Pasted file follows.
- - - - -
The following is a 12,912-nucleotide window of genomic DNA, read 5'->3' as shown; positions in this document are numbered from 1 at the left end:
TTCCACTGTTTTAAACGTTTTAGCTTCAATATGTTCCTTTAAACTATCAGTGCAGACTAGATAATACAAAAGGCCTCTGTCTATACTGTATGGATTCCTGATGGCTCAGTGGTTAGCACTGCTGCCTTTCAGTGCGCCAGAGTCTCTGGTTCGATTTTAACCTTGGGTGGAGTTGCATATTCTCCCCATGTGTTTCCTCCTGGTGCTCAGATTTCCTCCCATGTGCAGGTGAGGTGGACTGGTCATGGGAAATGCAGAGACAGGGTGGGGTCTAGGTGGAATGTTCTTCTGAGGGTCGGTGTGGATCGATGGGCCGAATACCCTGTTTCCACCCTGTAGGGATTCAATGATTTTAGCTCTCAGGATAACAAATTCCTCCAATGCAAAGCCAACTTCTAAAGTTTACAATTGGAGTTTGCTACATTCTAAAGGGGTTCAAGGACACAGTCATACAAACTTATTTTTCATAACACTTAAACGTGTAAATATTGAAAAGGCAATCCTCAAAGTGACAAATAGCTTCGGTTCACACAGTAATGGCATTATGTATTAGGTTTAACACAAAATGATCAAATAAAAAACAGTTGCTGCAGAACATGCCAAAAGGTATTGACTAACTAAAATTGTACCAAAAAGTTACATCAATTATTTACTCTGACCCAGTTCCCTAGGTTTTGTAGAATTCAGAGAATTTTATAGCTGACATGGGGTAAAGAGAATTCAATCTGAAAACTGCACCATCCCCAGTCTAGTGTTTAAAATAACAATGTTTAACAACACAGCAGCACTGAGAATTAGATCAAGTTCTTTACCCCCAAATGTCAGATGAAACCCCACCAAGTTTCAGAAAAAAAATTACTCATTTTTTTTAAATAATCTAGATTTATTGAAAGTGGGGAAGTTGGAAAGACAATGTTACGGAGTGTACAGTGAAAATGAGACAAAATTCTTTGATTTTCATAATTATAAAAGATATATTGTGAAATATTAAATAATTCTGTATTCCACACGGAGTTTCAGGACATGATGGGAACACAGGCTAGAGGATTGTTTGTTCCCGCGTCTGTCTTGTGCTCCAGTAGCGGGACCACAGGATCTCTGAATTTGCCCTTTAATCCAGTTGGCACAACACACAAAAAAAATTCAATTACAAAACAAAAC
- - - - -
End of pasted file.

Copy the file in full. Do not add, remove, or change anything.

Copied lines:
The following is a 12,912-nucleotide window of genomic DNA, read 5'->3' as shown; positions in this document are numbered from 1 at the left end:
TTCCACTGTTTTAAACGTTTTAGCTTCAATATGTTCCTTTAAACTATCAGTGCAGACTAGATAATACAAAAGGCCTCTGTCTATACTGTATGGATTCCTGATGGCTCAGTGGTTAGCACTGCTGCCTTTCAGTGCGCCAGAGTCTCTGGTTCGATTTTAACCTTGGGTGGAGTTGCATATTCTCCCCATGTGTTTCCTCCTGGTGCTCAGATTTCCTCCCATGTGCAGGTGAGGTGGACTGGTCATGGGAAATGCAGAGACAGGGTGGGGTCTAGGTGGAATGTTCTTCTGAGGGTCGGTGTGGATCGATGGGCCGAATACCCTGTTTCCACCCTGTAGGGATTCAATGATTTTAGCTCTCAGGATAACAAATTCCTCCAATGCAAAGCCAACTTCTAAAGTTTACAATTGGAGTTTGCTACATTCTAAAGGGGTTCAAGGACACAGTCATACAAACTTATTTTTCATAACACTTAAACGTGTAAATATTGAAAAGGCAATCCTCAAAGTGACAAATAGCTTCGGTTCACACAGTAATGGCATTATGTATTAGGTTTAACACAAAATGATCAAATAAAAAACAGTTGCTGCAGAACATGCCAAAAGGTATTGACTAACTAAAATTGTACCAAAAAGTTACATCAATTATTTACTCTGACCCAGTTCCCTAGGTTTTGTAGAATTCAGAGAATTTTATAGCTGACATGGGGTAAAGAGAATTCAATCTGAAAACTGCACCATCCCCAGTCTAGTGTTTAAAATAACAATGTTTAACAACACAGCAGCACTGAGAATTAGATCAAGTTCTTTACCCCCAAATGTCAGATGAAACCCCACCAAGTTTCAGAAAAAAAATTACTCATTTTTTTTAAATAATCTAGATTTATTGAAAGTGGGGAAGTTGGAAAGACAATGTTACGGAGTGTACAGTGAAAATGAGACAAAATTCTTTGATTTTCATAATTATAAAAGATATATTGTGAAATATTAAATAATTCTGTATTCCACACGGAGTTTCAGGACATGATGGGAACACAGGCTAGAGGATTGTTTGTTCCCGCGTCTGTCTTGTGCTCCAGTAGCGGGACCACAGGATCTCTGAATTTGCCCTTTAATCCAGTTGGCACAACACACAAAAAAAATTCAATTACAAAACAAAAC